Archive | October, 2017

RESI JPM 2018 Early Bird Registration Is Open

26 Oct

By Dennis Ford, Founder & CEO, Life Science Nation; Creator of RESI Conference Series

On January 9th, 2018, the Redefining Early Stage Investments (RESI) Conference will join the JPM fray again for our largest event yet in San Francisco.

In the last two RESI JPM conferences, we had to close registrations two weeks early as we’d reached capacity. In RESI JPM 2018, LSN is expecting to bring together 500+ fundraising CEOs and 500+ early stage investors from around the globe and host over 2000 scheduled and ad hoc meetings in one high energy day.

RESI JPM will offer early stage companies and investors an opportunity to get the most out of the wild week when the biotech and medtech world gathers by the Bay. Register early to secure your partnering meetings with investors and strategic partners that are a fit.

LSN Mapped the Life Science Infrastructure in NYC – Here’s What We Found

26 Oct

By Lucy Parkinson, Director of Research, LSN

When LSN decided to launch our first RESI NYC event, we knew that RESI would be part of a growing hub of resources dedicated to launching and supporting new biotech and medtech companies. The rise of NYC has been an ongoing story in the biotech world, and we’ve written before about how the city stands among the competitors to become North America’s third great life science hub.

For a long time, the New Jersey area has been a center for big pharma companies, and New York’s universities and research hospitals have long been a significant source of scientific breakthroughs in the life sciences. All told, we counted 80 pharma facilities, and almost all of these are located outside the city. Conversely, of the 32 relevant universities and research facilities plus 40 life science research nonprofits, most were within the city, as you can see in the image below. In the past, it’s been difficult for entrepreneurs to bridge that gulf between the creation of new technology and its commercialization.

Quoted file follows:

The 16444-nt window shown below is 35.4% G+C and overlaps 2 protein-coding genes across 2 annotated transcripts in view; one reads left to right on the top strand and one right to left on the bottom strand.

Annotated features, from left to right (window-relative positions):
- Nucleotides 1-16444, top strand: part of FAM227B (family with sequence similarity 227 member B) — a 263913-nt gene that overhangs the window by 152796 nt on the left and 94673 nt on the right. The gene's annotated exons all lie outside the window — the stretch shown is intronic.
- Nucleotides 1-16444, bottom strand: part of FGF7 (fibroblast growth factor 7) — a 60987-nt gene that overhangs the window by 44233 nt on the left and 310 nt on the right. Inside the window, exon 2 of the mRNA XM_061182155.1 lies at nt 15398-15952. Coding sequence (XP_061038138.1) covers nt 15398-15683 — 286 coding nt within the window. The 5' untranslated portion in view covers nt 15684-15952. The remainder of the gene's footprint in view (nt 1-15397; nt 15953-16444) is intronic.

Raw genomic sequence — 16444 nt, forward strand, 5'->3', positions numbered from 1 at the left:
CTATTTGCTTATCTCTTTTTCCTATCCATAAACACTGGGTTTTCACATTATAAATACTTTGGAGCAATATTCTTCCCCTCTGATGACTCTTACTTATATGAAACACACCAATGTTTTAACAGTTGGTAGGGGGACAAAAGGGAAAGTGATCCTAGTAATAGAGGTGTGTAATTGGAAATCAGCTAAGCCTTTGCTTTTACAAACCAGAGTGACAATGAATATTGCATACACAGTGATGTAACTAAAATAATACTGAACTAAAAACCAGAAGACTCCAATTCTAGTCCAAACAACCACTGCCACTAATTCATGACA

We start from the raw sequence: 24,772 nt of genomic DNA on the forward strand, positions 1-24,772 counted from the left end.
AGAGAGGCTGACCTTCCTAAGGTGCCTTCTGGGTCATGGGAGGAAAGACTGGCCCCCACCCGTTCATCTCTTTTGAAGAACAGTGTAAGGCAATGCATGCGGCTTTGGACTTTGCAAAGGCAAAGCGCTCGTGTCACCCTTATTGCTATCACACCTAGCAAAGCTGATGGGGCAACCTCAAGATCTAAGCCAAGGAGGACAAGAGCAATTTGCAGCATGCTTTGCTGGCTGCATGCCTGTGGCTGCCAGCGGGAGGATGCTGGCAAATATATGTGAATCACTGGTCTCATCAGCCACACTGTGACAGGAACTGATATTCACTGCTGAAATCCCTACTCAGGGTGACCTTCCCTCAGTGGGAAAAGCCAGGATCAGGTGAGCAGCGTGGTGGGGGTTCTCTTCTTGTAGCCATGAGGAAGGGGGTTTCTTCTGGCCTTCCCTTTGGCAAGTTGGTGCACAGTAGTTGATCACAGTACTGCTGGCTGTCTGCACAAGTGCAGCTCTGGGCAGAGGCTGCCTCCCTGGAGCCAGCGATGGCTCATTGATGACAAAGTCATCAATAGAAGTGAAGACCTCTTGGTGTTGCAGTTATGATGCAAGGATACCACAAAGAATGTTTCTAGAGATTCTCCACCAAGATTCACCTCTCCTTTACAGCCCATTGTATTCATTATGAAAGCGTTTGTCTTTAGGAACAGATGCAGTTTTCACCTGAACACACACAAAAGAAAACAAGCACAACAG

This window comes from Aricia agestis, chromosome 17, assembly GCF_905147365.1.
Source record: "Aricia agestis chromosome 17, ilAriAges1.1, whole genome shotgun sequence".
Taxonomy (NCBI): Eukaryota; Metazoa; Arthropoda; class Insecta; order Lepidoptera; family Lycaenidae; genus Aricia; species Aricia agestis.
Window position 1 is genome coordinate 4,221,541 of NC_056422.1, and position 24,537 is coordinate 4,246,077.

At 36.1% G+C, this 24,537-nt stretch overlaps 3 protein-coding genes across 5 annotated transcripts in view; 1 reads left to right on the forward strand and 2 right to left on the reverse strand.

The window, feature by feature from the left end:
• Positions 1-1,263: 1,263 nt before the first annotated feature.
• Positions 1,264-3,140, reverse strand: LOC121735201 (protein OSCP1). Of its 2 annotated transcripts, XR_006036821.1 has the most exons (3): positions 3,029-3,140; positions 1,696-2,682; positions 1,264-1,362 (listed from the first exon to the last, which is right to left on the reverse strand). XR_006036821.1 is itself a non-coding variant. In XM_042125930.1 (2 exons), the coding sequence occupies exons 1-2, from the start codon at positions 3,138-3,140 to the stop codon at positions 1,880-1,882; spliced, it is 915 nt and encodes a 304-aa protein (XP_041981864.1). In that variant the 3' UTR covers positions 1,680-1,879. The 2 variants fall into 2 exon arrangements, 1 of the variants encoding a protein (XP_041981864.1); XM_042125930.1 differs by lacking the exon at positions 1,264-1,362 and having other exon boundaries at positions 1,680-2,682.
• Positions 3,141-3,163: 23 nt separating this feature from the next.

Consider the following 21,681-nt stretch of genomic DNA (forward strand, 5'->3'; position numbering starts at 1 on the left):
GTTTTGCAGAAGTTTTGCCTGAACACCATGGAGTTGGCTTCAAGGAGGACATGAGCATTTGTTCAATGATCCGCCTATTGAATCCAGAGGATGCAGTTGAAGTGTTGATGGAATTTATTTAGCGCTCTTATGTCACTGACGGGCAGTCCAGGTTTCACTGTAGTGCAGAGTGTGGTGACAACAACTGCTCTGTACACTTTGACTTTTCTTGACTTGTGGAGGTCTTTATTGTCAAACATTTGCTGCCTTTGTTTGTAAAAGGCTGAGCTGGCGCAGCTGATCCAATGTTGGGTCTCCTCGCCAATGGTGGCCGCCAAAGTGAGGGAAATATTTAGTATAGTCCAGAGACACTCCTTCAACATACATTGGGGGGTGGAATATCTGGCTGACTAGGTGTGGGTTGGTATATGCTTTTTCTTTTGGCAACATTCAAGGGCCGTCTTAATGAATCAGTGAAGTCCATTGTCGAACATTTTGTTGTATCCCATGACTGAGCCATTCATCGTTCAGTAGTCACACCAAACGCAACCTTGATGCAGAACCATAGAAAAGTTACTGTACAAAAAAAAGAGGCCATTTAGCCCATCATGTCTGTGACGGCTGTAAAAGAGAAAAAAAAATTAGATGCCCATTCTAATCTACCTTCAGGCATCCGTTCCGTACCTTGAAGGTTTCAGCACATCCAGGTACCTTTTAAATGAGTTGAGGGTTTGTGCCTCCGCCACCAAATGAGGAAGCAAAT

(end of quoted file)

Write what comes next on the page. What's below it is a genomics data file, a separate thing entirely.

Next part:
Enter the bio-incubators and accelerator facilities, of which we found 16. Many of these are new facilities, as developers respond to the growing need for space to launch a new life science company in New York. The addition of this new infrastructure has made it much easier for entrepreneurs to start their operations – at RESI, our new panel called “Why NYC? Why Now?” will explore how this infrastructure has become a key building block for the city’s life science growth.

The other key factor required for NYC’s biotech scene to bloom? Capital. New York is awash with investment dollars, but in the past, little of that money has been focused on life science ventures specifically. Investors who are interested in biotech startups don’t necessarily have NYC on their map as a place to look for new companies. By bringing RESI to NYC and gathering together investors from all over the world, we hope to put New York firmly on the bio hub tour.

Hot Investor Mandate 1: Major Medical Device Corporation Invests in Series A – D Rounds

26 Oct

A global medical device company is looking for traditional M&A opportunities in mature businesses as well as strategic equity investments in early stage companies via a corporate venture fund, primarily focused on Series A through D rounds. Initial investments usually range from $2M – $3M with some capital reserved for follow on investments and are generally flexible in terms of structure, with no special rights attached. Although these investments are strategic in nature, the fund does look for financial returns. The firm looks to deploy around $20 – $30M annually into these early stage ventures, and is open to companies on a global basis.

The firm has four main business segments in orthopedic reconstruction, advanced wound management, sports medicine and ENT. The firm is open to any technologies within these areas, from services to medical devices and is beginning to look at healthcare IT solutions that have utility in these segments. The firm will look at technologies as early as prototype phase and looks to leverage their internal expertise to evaluate their viability. The company has no restrictions in terms of regulatory pathway and will look at class I through class III products.

The firm has preference for experienced management teams but has no strict company or management requirements.

If you are interested in more information about this investor and other investors tracked by LSN, please email mandates@lifesciencenation.com

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